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I'm being forced to work with a shutter that jitters (e.g., a 1/60 shutter could be anywhere between 1/59 and 1/61). I can't change the hardware, so please don't suggest that. I would if I could.

Say I need to take multiple photos of the same scene with the same aperture, ISO, and this jittery shutter. What is the fastest shutter I can use before the jitter will produce a noticeable difference in brightness? No, I can't post-process.

Should I limit the jitter to 1% of total exposure? 5%? 10%? When will people start to perceive the difference? It's not so easy to test this directly because I can't capture an image and precisely measure the actual exposure.

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I'm not sure what you mean by jitter. I'll upvote you so you should be able to post pictures soon. –  Paul Cezanne May 21 '13 at 12:34
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@PaulCezanne I think that he means random shot-to-shot variation in actual physical shutter travel time from the nominal, ideal time. I've heard this term used before in this sense but can't find a reference to it right now. –  mattdm May 21 '13 at 12:52
2  
Why are you not able to do post production? If you could do even very minimal post and shoot raw then you could adjust the exposure after shooting as long as it isn't sliding so far out that it exceeds the buffer that the extra dynamic range of RAW gives you. –  AJ Henderson May 21 '13 at 15:00
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Jitter is a common term in electrical engineering to refer to variation in the period of a wave. –  Phil May 21 '13 at 15:07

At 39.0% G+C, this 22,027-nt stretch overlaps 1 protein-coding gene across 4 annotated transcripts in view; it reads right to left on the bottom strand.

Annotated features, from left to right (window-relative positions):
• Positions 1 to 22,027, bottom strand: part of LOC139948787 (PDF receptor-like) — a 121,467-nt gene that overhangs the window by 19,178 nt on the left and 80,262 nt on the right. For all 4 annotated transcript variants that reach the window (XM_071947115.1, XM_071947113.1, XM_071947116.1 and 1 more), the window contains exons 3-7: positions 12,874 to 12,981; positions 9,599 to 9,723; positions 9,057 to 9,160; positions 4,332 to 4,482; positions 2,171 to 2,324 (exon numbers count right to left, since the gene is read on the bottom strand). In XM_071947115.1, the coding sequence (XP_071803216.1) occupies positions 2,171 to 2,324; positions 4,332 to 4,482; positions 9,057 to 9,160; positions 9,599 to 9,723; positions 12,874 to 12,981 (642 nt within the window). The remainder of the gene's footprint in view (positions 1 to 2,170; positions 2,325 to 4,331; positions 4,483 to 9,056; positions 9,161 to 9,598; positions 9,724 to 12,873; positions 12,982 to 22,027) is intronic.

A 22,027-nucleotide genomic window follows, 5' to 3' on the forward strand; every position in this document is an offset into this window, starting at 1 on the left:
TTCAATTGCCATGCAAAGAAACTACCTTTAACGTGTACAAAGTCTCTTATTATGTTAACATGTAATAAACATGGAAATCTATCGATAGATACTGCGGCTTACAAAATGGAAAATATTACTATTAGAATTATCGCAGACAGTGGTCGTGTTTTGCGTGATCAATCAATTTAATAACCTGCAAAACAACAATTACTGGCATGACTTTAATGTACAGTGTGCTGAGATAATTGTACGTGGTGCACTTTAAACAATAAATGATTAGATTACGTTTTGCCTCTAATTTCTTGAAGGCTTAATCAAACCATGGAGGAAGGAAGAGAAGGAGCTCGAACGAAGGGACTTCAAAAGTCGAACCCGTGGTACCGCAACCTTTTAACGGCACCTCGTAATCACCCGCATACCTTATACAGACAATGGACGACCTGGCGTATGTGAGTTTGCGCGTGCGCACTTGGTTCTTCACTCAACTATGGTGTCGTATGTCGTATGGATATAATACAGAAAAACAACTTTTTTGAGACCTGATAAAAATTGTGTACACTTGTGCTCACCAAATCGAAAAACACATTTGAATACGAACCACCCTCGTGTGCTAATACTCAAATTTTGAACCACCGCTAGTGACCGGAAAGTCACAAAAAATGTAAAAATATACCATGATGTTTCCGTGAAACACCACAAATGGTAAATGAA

Even not shooting RAW you should be able to adjust exposure +/- 1 EV, obviously not as losslessly. –  mattdm May 21 '13 at 16:07

2 Answers 2

Because the exposure factors of ISO, shutter speed, and aperture are interchangeable in terms of final exposure, you can experiment with this yourself by loading a sample image into a photo processing application like Darktable and playing with the Exposure slider.

The bad news is that the human eye is really good at this, at least when the images are shown in sequence. I can easily tell a difference of about 0.05 EV, and even smaller changes are apparent if I'm paying attention.

On the other hand, were the photos to be displayed across the room from each other, I bet most non-photographers wouldn't notice a difference of up to half EV.

(Note that 0.05EV is not a percentage, since the EV scale is logarithmic; it's something like 3.5%. And half an EV is 41%. I think you might be able to get away with 1%, but it'll depend on a number of factors; it's probably best to decide for yourself what's acceptable.)

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Side by side, the eye is extremely good at detecting changes in brightness, but that ability goes down considerably if the images are separated. We're very good at detecting changes from one point to a point next to it (contrast), but much less able to do absolute measurement.

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The question asker explicitly notes that he can't post process the images (for some reason). This makes the first part of your answer not applicable to this question. –  Bart Arondson May 21 '13 at 14:53
    
@BartArondson - oops, good call. I missed that part. I moved that portion to a comment on the original question. –  AJ Henderson May 21 '13 at 14:58

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